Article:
Let’s compared wireless fences to wired fences across a few of the most important metrics where dog containment is concerned.
Wireless Fence: a quality model, such as the PetSafe Stay & Play or the Havahart Radial 2 will cost you around $250-$300. Depending on whether you get a model with a rechargeable or replaceable battery, you may need to pay an additional ~$25 per year for extra batteries.
Wired Fence: a quality model will cost around the same as a Wireless Fence. However, if you plan to burry the cable rather than keep it above the ground where it can be easily damaged, you’ll either need to do all the digging (including any digging in your driveway) and filling yourself, or pay a specialist to do so, which can cost anywhere between $500 and $2,000, depending on where you live and who you contact.
Ease of Installation
Wireless Fence: installation is as easy as powering up the main control unit, inserting a battery into the receiver, and you’re done. The procedure won’t take more than 10, maybe 15 minutes.
Wired Fence: planning the cable layout and burrying it can take a good 12 hours, unless you have access to specialized equipment or you hire professionals to do the job for you, in which case it can be finished in a few hours.
Wireless Fence: in the vast majority of models, a wireless fence can only cover a circular area, with a radius of up to 250 feet. It is possible in some systems however, particularly those made by PetSafe, to use two or more transmitters in conjunction, providing for containment of a significantly larger area, and one which can be shaped closer to a rectangle if need be.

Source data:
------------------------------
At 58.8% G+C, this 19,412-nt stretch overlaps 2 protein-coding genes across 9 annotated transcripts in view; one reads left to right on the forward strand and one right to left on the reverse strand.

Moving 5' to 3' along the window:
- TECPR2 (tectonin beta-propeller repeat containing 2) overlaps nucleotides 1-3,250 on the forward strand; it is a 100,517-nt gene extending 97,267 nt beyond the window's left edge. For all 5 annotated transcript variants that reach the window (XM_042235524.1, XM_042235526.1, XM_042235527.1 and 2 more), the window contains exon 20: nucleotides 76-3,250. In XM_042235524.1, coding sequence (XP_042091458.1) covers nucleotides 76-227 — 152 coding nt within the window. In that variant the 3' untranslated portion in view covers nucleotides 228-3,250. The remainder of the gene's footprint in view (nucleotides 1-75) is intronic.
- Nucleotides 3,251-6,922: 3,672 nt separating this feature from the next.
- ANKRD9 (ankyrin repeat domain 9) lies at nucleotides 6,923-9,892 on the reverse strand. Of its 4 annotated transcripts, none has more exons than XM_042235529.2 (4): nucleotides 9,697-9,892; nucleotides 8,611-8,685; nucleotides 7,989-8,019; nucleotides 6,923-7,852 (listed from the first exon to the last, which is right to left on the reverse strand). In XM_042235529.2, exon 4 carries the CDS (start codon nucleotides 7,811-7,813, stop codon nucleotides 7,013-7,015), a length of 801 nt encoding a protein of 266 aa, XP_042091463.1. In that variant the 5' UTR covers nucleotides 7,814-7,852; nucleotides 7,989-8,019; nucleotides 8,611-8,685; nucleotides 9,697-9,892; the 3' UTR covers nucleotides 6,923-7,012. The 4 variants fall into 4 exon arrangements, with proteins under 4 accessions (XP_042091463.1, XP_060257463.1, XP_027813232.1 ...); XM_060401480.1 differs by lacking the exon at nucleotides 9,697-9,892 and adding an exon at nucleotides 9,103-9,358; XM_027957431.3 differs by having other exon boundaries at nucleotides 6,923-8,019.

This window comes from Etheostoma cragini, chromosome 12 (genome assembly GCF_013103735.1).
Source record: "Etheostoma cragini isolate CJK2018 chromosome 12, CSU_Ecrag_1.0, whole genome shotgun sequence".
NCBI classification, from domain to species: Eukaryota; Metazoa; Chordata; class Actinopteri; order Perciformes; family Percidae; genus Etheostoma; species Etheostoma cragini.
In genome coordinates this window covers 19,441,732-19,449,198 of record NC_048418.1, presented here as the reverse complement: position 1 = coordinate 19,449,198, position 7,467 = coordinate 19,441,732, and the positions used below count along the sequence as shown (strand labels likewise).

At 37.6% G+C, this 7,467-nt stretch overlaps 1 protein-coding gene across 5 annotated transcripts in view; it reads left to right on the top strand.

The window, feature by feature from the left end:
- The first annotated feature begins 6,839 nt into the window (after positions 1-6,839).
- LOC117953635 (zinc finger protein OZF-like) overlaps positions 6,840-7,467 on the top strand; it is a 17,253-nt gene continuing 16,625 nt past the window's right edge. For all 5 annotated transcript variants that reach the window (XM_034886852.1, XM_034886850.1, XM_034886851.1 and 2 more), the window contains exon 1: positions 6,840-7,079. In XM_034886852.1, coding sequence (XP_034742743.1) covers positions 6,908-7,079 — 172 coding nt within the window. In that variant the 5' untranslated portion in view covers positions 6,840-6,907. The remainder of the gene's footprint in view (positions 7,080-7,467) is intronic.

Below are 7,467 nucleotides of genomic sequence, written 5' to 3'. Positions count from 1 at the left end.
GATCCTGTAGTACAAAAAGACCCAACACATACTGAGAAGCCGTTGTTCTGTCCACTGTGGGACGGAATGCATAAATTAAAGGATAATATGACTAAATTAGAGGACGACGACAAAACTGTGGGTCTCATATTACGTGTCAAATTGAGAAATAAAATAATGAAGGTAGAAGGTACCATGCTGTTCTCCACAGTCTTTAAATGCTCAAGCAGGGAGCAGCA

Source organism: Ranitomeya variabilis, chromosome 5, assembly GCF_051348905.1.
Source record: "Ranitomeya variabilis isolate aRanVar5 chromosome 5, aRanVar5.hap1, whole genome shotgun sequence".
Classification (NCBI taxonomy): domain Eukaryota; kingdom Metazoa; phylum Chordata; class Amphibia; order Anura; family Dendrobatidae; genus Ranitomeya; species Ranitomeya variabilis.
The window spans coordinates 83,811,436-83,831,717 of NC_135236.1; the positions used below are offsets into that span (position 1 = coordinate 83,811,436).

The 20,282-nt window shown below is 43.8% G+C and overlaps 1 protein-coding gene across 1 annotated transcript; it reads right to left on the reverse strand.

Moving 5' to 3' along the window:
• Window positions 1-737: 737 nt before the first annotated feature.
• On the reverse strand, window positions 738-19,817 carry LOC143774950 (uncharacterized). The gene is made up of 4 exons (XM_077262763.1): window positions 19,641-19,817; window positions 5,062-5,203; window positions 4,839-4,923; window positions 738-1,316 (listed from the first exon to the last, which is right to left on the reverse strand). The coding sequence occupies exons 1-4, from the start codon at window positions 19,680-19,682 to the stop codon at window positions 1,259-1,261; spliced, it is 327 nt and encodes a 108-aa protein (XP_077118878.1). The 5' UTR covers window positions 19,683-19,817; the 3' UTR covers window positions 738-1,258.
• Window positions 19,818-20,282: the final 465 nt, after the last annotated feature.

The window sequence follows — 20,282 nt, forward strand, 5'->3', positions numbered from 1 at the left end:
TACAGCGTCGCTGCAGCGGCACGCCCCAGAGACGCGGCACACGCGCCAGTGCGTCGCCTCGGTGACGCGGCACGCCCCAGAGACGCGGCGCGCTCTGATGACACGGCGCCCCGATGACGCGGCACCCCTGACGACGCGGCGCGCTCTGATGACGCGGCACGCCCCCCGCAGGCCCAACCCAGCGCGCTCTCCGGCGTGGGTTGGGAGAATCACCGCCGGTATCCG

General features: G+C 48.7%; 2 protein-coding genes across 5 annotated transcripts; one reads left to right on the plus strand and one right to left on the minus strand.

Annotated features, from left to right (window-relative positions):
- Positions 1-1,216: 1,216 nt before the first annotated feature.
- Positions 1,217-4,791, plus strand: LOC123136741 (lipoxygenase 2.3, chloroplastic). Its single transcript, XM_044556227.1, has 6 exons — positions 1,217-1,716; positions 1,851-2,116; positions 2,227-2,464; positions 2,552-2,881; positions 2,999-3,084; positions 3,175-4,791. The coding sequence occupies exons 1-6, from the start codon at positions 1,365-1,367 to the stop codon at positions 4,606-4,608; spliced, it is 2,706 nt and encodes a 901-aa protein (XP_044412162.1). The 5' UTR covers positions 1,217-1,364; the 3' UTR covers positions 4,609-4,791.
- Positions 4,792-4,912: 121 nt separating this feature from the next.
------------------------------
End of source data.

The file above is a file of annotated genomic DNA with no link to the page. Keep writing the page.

Wired Fence: the containment area can be almost as large as 30 acres and can take any shape you like – it depends entirely on the length of the cable you use, and your cable layout pattern.
Wireless Fence: assuming you stick to the best practice and recommendations when it comes to minimizing signal interference, a quality wireless pet fence will provide for a very stable boundy, with an approximate 0.25% – 1% wobble. In other words, if you set the containment area diameter to 200 feet, you can expect an error margin of between 0.5 and 2 feet, depending on the model.
Wired Fence: the average boundary wobble is around 0.25%. There is also no need to worry about any signal interference as this is not an issue with an underground fence.
Wireless Fence: a wireless dog fence is easy to maintain. If either the transmitter or receiver malfunction, they can be quickly sent in for repair.
Wired Fence: in case of an issue with the cable, while unusual, the entire length may need to be dug out from the ground and replaced with a new one.
Wireless Fence: collars that come with a wireless fence are, on average, an ounce heavier than those that come with a wired fence. They always come with two pairs of correction probes: long ones for long-haired dogs, and shorter ones for dogs with shorter and thinner hair. Additionally, wireless fence collars allow for a minimum of 5 different static correction settings.
Wired Fence: the collar is an ounce lighter than a wireless fence collar on average. They do not always come with two pairs of contact probes, and they do not always have adjustable static correction level settings.
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I am trying to find a receiver for my wired invisible fence. Where can I buy 1? Also my dog is only 5#s and will get to maybe 12-14#s